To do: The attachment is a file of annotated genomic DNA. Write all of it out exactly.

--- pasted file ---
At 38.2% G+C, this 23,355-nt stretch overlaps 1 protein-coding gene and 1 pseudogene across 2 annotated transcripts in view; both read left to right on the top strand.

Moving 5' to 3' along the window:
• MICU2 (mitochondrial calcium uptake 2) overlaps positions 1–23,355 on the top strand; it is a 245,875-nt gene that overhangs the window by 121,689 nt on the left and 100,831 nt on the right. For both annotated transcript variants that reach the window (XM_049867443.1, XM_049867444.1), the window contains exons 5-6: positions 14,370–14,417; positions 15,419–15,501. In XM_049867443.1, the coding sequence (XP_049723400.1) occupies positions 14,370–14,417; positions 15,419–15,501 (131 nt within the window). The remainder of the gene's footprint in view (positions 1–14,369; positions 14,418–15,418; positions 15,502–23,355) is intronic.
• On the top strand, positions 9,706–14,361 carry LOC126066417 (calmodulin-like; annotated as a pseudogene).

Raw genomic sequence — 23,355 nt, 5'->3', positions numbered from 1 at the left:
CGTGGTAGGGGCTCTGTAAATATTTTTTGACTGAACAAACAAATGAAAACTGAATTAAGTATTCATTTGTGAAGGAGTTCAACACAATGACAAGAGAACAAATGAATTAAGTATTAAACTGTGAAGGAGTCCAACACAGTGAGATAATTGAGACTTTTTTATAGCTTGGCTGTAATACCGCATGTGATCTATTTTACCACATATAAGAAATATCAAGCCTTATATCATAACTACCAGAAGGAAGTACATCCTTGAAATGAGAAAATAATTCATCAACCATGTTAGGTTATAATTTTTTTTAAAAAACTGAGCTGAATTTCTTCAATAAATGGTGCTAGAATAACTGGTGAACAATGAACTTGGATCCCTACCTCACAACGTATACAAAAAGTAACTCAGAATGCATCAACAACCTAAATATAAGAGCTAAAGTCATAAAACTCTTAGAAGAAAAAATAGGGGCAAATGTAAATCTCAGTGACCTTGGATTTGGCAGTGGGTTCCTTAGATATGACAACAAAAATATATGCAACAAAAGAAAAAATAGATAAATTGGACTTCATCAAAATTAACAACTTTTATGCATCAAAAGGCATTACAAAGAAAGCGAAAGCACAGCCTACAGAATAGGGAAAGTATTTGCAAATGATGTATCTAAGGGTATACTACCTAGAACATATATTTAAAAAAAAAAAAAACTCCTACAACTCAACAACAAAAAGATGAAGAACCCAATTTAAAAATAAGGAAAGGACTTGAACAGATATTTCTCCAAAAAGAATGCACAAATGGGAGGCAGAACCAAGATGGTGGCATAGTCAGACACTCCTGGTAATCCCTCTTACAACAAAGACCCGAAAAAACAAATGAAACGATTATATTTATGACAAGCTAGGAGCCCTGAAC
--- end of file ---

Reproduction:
At 38.2% G+C, this 23,355-nt stretch overlaps 1 protein-coding gene and 1 pseudogene across 2 annotated transcripts in view; both read left to right on the top strand.

Moving 5' to 3' along the window:
• MICU2 (mitochondrial calcium uptake 2) overlaps positions 1–23,355 on the top strand; it is a 245,875-nt gene that overhangs the window by 121,689 nt on the left and 100,831 nt on the right. For both annotated transcript variants that reach the window (XM_049867443.1, XM_049867444.1), the window contains exons 5-6: positions 14,370–14,417; positions 15,419–15,501. In XM_049867443.1, the coding sequence (XP_049723400.1) occupies positions 14,370–14,417; positions 15,419–15,501 (131 nt within the window). The remainder of the gene's footprint in view (positions 1–14,369; positions 14,418–15,418; positions 15,502–23,355) is intronic.
• On the top strand, positions 9,706–14,361 carry LOC126066417 (calmodulin-like; annotated as a pseudogene).

Raw genomic sequence — 23,355 nt, 5'->3', positions numbered from 1 at the left:
CGTGGTAGGGGCTCTGTAAATATTTTTTGACTGAACAAACAAATGAAAACTGAATTAAGTATTCATTTGTGAAGGAGTTCAACACAATGACAAGAGAACAAATGAATTAAGTATTAAACTGTGAAGGAGTCCAACACAGTGAGATAATTGAGACTTTTTTATAGCTTGGCTGTAATACCGCATGTGATCTATTTTACCACATATAAGAAATATCAAGCCTTATATCATAACTACCAGAAGGAAGTACATCCTTGAAATGAGAAAATAATTCATCAACCATGTTAGGTTATAATTTTTTTTAAAAAACTGAGCTGAATTTCTTCAATAAATGGTGCTAGAATAACTGGTGAACAATGAACTTGGATCCCTACCTCACAACGTATACAAAAAGTAACTCAGAATGCATCAACAACCTAAATATAAGAGCTAAAGTCATAAAACTCTTAGAAGAAAAAATAGGGGCAAATGTAAATCTCAGTGACCTTGGATTTGGCAGTGGGTTCCTTAGATATGACAACAAAAATATATGCAACAAAAGAAAAAATAGATAAATTGGACTTCATCAAAATTAACAACTTTTATGCATCAAAAGGCATTACAAAGAAAGCGAAAGCACAGCCTACAGAATAGGGAAAGTATTTGCAAATGATGTATCTAAGGGTATACTACCTAGAACATATATTTAAAAAAAAAAAAAACTCCTACAACTCAACAACAAAAAGATGAAGAACCCAATTTAAAAATAAGGAAAGGACTTGAACAGATATTTCTCCAAAAAGAATGCACAAATGGGAGGCAGAACCAAGATGGTGGCATAGTCAGACACTCCTGGTAATCCCTCTTACAACAAAGACCCGAAAAAACAAATGAAACGATTATATTTATGACAAGCTAGGAGCCCTGAAC